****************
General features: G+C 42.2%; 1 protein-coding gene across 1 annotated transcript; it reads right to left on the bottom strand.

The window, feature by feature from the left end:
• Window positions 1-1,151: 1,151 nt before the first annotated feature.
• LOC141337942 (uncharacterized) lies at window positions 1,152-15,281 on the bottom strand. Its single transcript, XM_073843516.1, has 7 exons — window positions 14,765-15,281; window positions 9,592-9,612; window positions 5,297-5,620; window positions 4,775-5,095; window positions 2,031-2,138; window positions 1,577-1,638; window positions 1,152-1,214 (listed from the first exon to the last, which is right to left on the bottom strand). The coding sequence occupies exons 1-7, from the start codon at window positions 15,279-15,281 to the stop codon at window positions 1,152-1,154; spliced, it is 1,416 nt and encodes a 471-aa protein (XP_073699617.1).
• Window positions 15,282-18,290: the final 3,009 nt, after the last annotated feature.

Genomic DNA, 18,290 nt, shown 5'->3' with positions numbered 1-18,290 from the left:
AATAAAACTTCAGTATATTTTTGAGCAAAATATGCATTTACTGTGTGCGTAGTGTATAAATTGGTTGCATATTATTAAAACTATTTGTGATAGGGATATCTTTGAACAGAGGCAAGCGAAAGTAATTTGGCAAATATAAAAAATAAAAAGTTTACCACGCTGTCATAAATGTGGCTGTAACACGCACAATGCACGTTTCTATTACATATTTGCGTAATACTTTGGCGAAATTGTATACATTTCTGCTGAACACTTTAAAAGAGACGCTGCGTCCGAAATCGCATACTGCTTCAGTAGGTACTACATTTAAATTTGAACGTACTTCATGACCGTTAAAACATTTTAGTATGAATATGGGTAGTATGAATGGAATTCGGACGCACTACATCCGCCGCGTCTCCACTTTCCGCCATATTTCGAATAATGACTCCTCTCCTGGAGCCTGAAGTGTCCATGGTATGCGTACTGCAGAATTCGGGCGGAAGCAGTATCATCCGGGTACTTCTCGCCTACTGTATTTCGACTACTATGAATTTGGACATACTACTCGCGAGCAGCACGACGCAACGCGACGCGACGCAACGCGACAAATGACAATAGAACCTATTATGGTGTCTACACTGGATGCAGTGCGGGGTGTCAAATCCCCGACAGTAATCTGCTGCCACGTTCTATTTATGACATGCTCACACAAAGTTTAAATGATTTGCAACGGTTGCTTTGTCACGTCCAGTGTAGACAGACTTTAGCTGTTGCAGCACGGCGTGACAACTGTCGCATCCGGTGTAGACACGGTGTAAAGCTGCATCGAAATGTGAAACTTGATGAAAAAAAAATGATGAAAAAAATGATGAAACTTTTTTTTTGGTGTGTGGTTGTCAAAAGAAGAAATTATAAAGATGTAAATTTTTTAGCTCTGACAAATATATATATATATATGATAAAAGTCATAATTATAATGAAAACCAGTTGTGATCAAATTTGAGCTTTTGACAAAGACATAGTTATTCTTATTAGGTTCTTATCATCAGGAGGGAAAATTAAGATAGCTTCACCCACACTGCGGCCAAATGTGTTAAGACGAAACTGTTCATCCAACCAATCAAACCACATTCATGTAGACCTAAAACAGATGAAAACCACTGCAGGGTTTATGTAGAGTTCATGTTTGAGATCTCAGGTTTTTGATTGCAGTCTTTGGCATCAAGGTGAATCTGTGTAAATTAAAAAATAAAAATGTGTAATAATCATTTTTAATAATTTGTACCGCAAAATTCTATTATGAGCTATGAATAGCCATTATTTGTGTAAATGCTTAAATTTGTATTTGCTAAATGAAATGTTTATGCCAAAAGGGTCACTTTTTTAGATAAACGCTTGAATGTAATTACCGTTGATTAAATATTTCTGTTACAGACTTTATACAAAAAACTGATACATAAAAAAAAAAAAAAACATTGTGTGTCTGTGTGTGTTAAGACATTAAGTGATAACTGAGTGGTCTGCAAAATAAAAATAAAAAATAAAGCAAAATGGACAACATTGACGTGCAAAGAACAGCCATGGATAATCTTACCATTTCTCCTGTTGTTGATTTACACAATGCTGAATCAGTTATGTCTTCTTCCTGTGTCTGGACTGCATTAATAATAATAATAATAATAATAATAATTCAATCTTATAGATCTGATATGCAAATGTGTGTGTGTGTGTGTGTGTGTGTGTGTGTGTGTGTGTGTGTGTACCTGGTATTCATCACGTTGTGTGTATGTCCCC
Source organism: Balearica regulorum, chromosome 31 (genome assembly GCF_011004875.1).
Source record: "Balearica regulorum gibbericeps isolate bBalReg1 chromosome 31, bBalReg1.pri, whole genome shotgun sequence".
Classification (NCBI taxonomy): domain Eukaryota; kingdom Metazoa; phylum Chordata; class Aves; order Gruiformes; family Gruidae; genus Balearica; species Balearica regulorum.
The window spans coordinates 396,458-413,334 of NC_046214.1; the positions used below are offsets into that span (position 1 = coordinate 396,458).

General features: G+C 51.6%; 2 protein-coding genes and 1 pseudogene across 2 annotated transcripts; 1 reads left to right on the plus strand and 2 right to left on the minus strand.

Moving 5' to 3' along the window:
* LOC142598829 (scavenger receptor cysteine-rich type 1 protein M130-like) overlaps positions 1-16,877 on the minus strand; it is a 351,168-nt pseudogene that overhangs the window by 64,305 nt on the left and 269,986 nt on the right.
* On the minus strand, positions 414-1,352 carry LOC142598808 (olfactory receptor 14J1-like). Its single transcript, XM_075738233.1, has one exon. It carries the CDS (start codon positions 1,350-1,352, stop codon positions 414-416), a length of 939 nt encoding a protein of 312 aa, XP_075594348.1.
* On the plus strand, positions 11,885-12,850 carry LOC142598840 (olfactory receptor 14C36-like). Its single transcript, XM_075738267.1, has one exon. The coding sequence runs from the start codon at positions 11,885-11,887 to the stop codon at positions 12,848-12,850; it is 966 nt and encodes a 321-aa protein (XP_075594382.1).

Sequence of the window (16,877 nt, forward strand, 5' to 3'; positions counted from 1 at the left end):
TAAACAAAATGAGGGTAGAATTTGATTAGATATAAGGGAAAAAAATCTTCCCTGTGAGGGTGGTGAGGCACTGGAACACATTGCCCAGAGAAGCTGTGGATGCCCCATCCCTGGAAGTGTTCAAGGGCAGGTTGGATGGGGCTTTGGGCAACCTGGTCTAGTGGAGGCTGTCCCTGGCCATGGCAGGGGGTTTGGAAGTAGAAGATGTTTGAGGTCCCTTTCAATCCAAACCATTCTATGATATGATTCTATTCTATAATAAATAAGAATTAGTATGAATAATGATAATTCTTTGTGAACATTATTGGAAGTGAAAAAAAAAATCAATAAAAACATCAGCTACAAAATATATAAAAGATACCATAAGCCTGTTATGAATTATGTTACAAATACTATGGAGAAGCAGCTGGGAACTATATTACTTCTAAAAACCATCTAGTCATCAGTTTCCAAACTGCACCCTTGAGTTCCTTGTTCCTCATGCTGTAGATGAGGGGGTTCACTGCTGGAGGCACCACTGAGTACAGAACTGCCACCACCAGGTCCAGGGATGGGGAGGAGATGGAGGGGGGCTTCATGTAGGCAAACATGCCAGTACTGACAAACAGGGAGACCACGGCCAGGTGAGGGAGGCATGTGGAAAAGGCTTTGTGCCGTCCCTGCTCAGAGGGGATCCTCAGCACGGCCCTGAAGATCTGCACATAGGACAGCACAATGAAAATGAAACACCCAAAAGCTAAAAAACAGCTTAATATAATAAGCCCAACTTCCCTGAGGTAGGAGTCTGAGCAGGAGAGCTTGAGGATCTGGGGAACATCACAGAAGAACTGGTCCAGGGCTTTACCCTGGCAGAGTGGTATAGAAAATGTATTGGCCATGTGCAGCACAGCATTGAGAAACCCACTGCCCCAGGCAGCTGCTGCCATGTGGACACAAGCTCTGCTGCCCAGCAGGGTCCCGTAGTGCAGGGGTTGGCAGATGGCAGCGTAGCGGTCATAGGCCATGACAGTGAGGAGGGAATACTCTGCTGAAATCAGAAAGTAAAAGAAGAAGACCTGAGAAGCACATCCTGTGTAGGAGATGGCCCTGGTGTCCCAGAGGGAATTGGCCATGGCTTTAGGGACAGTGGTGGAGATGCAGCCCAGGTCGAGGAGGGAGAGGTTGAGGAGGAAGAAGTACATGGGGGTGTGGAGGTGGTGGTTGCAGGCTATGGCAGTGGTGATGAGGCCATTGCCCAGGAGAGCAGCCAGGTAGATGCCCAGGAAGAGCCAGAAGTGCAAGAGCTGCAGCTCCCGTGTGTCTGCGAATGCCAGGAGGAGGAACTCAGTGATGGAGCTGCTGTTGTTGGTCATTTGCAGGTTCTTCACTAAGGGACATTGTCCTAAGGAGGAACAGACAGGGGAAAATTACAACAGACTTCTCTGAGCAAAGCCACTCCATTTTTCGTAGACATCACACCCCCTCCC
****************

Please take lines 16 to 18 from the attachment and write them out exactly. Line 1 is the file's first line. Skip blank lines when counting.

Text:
* On the plus strand, positions 11,885-12,850 carry LOC142598840 (olfactory receptor 14C36-like). Its single transcript, XM_075738267.1, has one exon. The coding sequence runs from the start codon at positions 11,885-11,887 to the stop codon at positions 12,848-12,850; it is 966 nt and encodes a 321-aa protein (XP_075594382.1).

Sequence of the window (16,877 nt, forward strand, 5' to 3'; positions counted from 1 at the left end):
TAAACAAAATGAGGGTAGAATTTGATTAGATATAAGGGAAAAAAATCTTCCCTGTGAGGGTGGTGAGGCACTGGAACACATTGCCCAGAGAAGCTGTGGATGCCCCATCCCTGGAAGTGTTCAAGGGCAGGTTGGATGGGGCTTTGGGCAACCTGGTCTAGTGGAGGCTGTCCCTGGCCATGGCAGGGGGTTTGGAAGTAGAAGATGTTTGAGGTCCCTTTCAATCCAAACCATTCTATGATATGATTCTATTCTATAATAAATAAGAATTAGTATGAATAATGATAATTCTTTGTGAACATTATTGGAAGTGAAAAAAAAAATCAATAAAAACATCAGCTACAAAATATATAAAAGATACCATAAGCCTGTTATGAATTATGTTACAAATACTATGGAGAAGCAGCTGGGAACTATATTACTTCTAAAAACCATCTAGTCATCAGTTTCCAAACTGCACCCTTGAGTTCCTTGTTCCTCATGCTGTAGATGAGGGGGTTCACTGCTGGAGGCACCACTGAGTACAGAACTGCCACCACCAGGTCCAGGGATGGGGAGGAGATGGAGGGGGGCTTCATGTAGGCAAACATGCCAGTACTGACAAACAGGGAGACCACGGCCAGGTGAGGGAGGCATGTGGAAAAGGCTTTGTGCCGTCCCTGCTCAGAGGGGATCCTCAGCACGGCCCTGAAGATCTGCACATAGGACAGCACAATGAAAATGAAACACCCAAAAGCTAAAAAACAGCTTAATATAATAAGCCCAACTTCCCTGAGGTAGGAGTCTGAGCAGGAGAGCTTGAGGATCTGGGGAACATCACAGAAGAACTGGTCCAGGGCTTTACCCTGGCAGAGTGGTATAGAAAATGTATTGGCCATGTGCAGCACAGCATTGAGAAACCCACTGCCCCAGGCAGCTGCTGCCATGTGGACACAAGCTCTGCTGCCCAGCAGGGTCCCGTAGTGCAGGGGTTGGCAGATGGCAGCGTAGCGGTCATAGGCCATGACAGTGAGGAGGGAATACTCTGCTGAAATCAGAAAGTAAAAGAAGAAGACCTGAGAAGCACATCCTGTGTAGGAGATGGCCCTGGTGTCCCAGAGGGAATTGGCCATGGCTTTAGGGACAGTGGTGGAGATGCAGCCCAGGTCGAGGAGGGAGAGGTTGAGGAGGAAGAAGTACATGGGGGTGTGGAGGTGGTGGTTGCAGGCTATGGCAGTGGTGATGAGGCCATTGCCCAGGAGAGCAGCCAGGTAGATGCCCAGGAAGAGCCAGAAGTGCAAGAGCTGCAGCTCCCGTGTGTCTGCGAATGCCAGGAGGAGGAACTCAGTGATGGAGCTGCTGTTGTTGGTCATTTGCAGGTTCTTCACTAAGGGACATTGTCCTAAGGAGGAACAGACAGGGGAAAATTACAACAGACTTCTCTGAGCAAAGCCACTCCATTTTTCGTAGACATCACACCCCCTCCC